The rebels, on the other hand, have few stockpiles and a very limited support infrastructure to fall back on. Any significant disruption in their external support is likely to swiftly and severely undermine their fighting capabilities. Judging by history, such a disruption would be more likely to encourage the regime to step up its military effort in the hope of total military victory than to make it amenable to constructive compromises in the interest of peace.

Moreover, a freeze in support would not affect all rebel groups equally. Jihadi factions like the al-Qaeda–linked Nusra Front and the Islamic State of Iraq and the Levant, or for that matter the Kurdish nationalist and leftist militia known as the People’s Protection Units, do not rely on over-the-table sources of funding. Instead, they are self-financed or supported by nonstate actors that have already been blacklisted by the international community. They are therefore nearly invulnerable to diplomatic or legal measures imposed from abroad—and while mainstream rebel forces would falter as state supplies diminished, these potential spoiler groups would only grow stronger.

Strong Rebel Forces Needed to Police a Peace Deal

The Assad regime and its Russian and Iranian allies have argued that a peace deal should aim to dismantle Syria’s rebel militias, allowing the official security forces to re-extend their presence into all corners of Syria. But this is a disingenuous argument, since the current loyalist forces can neither act as the sole pillar of Syria’s future security architecture nor credibly integrate major rebel militias into their command structure.

Over the last three years, the Syrian Arab Army and its affiliate militias have undergone transformations that mirror those of the armed opposition: they have become more homogeneously Alawite and absorbed large numbers of civilians recruited along sectarian lines, they have radicalized by embracing a sectarian anti-Sunni discourse, they have grown over-reliant on Shia Islamist foreign fighters (far more than the opposition), and they have established their own mafia-like war economy.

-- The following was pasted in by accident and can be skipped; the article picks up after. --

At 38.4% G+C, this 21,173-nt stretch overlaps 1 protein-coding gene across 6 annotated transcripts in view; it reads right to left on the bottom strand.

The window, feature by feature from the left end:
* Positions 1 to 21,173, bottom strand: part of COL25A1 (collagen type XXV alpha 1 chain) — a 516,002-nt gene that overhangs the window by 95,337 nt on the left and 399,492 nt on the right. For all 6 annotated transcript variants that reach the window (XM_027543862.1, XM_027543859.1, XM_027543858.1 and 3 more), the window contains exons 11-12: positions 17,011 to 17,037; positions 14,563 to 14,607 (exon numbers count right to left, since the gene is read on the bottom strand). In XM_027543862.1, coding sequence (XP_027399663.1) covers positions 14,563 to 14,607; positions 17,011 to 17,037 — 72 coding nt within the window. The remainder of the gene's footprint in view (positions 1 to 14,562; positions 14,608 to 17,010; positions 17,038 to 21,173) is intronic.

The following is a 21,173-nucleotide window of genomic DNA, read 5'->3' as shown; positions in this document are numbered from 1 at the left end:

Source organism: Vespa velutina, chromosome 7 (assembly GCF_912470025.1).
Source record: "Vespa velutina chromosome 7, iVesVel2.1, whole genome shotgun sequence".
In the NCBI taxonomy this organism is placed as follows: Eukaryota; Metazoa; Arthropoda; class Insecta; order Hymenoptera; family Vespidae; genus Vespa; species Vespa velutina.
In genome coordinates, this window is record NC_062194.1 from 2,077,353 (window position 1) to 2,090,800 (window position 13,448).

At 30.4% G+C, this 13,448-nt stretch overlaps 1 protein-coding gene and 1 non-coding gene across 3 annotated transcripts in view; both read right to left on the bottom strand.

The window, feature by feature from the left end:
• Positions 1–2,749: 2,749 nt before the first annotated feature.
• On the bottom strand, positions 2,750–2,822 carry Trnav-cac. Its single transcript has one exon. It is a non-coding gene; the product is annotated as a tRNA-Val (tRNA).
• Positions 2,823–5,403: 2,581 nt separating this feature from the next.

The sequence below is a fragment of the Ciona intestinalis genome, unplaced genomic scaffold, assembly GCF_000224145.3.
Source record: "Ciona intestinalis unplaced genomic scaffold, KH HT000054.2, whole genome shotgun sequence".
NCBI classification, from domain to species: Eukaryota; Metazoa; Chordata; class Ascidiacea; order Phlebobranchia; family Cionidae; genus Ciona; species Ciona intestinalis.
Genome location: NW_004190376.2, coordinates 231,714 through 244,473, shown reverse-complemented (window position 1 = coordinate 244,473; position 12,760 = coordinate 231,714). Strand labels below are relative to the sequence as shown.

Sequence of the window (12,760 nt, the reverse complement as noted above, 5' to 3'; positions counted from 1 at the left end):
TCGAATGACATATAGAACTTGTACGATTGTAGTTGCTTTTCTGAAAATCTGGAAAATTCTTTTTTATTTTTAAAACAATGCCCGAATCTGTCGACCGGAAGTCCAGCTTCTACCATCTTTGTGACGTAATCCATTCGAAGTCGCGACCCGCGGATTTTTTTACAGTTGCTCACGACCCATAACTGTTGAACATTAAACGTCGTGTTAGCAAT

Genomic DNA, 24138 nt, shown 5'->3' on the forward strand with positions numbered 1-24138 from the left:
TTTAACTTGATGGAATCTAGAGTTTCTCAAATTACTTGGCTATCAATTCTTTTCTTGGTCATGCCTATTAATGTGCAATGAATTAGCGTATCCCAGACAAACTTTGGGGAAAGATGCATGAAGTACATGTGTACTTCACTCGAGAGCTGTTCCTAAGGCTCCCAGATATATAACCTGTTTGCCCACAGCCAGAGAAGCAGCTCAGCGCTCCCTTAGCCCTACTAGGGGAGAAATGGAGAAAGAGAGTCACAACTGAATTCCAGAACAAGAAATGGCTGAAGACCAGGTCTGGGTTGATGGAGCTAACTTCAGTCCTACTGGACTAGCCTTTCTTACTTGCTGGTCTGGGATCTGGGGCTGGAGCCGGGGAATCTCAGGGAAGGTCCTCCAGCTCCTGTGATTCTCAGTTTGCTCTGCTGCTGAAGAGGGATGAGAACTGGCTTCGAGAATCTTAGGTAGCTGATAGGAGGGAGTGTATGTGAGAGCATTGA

Because of all these flaws, loyalist forces are not fit for reestablishing order and security in regions now controlled by the opposition, even after a ceasefire. In those regions, the new security architecture must primarily rely on rebel forces themselves. This means that some form of logistical support for opposition forces will be necessary before, during, and after a peace process if these forces are to effectively provide law and order, contain extreme elements of the insurgency, and sustain a peace deal. And this, too, means that any peace agreement will have to address the most fundamental grievances of the Syrian opposition—namely, it will have to achieve a political transition away from today’s minoritarian and exclusionary power structure and give the opposition a real stake in Syria’s future order.

Thomas Pierret is a lecturer in contemporary Islam at the University of Edinburgh and the author of Religion and State in Syria: The Sunni Ulama from Coup to Revolution (Cambridge University Press, 2013).